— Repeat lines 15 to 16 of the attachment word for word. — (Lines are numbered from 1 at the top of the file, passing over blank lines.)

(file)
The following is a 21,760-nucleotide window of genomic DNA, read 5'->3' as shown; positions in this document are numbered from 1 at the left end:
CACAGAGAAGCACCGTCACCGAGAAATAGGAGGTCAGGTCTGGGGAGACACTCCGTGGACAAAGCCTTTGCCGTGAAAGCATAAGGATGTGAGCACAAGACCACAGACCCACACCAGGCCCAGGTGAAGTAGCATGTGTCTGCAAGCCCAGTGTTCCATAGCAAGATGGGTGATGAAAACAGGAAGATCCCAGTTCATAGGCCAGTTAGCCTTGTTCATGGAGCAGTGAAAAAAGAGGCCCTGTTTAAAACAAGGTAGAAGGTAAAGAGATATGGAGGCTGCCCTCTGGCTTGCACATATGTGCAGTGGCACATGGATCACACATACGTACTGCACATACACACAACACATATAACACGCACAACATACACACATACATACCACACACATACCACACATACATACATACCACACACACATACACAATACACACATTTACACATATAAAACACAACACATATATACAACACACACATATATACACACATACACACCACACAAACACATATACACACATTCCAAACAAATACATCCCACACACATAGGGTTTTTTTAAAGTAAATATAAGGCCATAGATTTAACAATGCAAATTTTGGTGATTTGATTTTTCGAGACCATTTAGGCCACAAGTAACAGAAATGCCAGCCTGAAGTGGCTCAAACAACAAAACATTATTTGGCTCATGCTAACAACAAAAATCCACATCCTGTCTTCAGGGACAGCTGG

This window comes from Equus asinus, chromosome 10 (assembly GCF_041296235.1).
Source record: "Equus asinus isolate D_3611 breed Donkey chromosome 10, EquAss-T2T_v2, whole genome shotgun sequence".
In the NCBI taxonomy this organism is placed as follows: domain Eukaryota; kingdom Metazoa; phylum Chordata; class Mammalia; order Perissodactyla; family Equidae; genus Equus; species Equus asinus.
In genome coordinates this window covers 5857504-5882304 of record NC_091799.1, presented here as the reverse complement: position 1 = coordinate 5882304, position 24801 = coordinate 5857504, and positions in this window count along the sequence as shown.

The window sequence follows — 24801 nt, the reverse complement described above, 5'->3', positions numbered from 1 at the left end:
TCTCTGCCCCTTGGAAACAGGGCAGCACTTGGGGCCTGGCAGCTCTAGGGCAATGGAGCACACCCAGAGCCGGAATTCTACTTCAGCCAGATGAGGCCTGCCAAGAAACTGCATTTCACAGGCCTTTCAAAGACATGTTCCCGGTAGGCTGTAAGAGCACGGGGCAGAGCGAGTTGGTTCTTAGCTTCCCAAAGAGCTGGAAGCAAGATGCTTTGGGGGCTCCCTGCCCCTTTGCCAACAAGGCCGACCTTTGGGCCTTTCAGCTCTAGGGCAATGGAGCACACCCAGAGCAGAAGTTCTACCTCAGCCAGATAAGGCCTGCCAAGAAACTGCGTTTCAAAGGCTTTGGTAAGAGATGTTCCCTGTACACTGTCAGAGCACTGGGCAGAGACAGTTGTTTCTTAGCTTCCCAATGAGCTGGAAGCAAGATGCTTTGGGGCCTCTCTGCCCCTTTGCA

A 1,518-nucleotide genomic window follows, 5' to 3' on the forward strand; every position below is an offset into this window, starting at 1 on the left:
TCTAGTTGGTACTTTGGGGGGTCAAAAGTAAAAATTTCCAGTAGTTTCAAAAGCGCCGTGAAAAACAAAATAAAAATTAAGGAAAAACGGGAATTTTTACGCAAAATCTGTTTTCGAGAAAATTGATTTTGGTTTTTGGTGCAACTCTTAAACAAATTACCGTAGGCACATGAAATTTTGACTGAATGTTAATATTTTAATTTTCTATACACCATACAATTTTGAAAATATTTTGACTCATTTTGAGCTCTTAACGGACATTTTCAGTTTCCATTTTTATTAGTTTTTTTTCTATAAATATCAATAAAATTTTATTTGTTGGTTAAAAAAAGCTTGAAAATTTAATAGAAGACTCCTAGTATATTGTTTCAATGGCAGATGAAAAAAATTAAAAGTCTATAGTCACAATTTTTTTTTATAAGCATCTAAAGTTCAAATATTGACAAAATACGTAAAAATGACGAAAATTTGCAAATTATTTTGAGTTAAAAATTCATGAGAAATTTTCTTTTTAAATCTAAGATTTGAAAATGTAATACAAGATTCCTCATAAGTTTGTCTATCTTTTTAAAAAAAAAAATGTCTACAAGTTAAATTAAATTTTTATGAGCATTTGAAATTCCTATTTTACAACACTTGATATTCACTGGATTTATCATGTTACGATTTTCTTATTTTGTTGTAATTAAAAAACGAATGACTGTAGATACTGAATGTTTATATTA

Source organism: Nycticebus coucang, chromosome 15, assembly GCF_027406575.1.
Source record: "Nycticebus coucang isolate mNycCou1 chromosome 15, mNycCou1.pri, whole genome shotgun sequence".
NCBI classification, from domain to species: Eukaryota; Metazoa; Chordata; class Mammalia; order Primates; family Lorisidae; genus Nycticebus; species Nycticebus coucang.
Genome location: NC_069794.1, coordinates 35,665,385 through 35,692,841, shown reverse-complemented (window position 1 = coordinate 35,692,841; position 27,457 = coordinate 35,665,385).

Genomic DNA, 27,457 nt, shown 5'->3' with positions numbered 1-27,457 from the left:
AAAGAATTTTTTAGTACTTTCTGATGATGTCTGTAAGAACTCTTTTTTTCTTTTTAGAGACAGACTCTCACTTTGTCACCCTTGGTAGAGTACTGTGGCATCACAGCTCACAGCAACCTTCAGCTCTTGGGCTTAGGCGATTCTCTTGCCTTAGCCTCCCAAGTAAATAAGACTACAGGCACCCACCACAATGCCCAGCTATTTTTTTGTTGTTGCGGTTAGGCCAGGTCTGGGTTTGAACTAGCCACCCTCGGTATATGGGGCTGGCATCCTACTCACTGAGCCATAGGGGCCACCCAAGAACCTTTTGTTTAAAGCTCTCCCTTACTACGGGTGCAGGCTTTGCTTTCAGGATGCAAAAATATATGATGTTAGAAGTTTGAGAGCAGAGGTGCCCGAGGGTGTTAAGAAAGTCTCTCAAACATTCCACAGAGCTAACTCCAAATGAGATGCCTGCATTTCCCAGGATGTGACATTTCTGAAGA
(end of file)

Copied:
Genomic DNA, 27,457 nt, shown 5'->3' with positions numbered 1-27,457 from the left:
AAAGAATTTTTTAGTACTTTCTGATGATGTCTGTAAGAACTCTTTTTTTCTTTTTAGAGACAGACTCTCACTTTGTCACCCTTGGTAGAGTACTGTGGCATCACAGCTCACAGCAACCTTCAGCTCTTGGGCTTAGGCGATTCTCTTGCCTTAGCCTCCCAAGTAAATAAGACTACAGGCACCCACCACAATGCCCAGCTATTTTTTTGTTGTTGCGGTTAGGCCAGGTCTGGGTTTGAACTAGCCACCCTCGGTATATGGGGCTGGCATCCTACTCACTGAGCCATAGGGGCCACCCAAGAACCTTTTGTTTAAAGCTCTCCCTTACTACGGGTGCAGGCTTTGCTTTCAGGATGCAAAAATATATGATGTTAGAAGTTTGAGAGCAGAGGTGCCCGAGGGTGTTAAGAAAGTCTCTCAAACATTCCACAGAGCTAACTCCAAATGAGATGCCTGCATTTCCCAGGATGTGACATTTCTGAAGA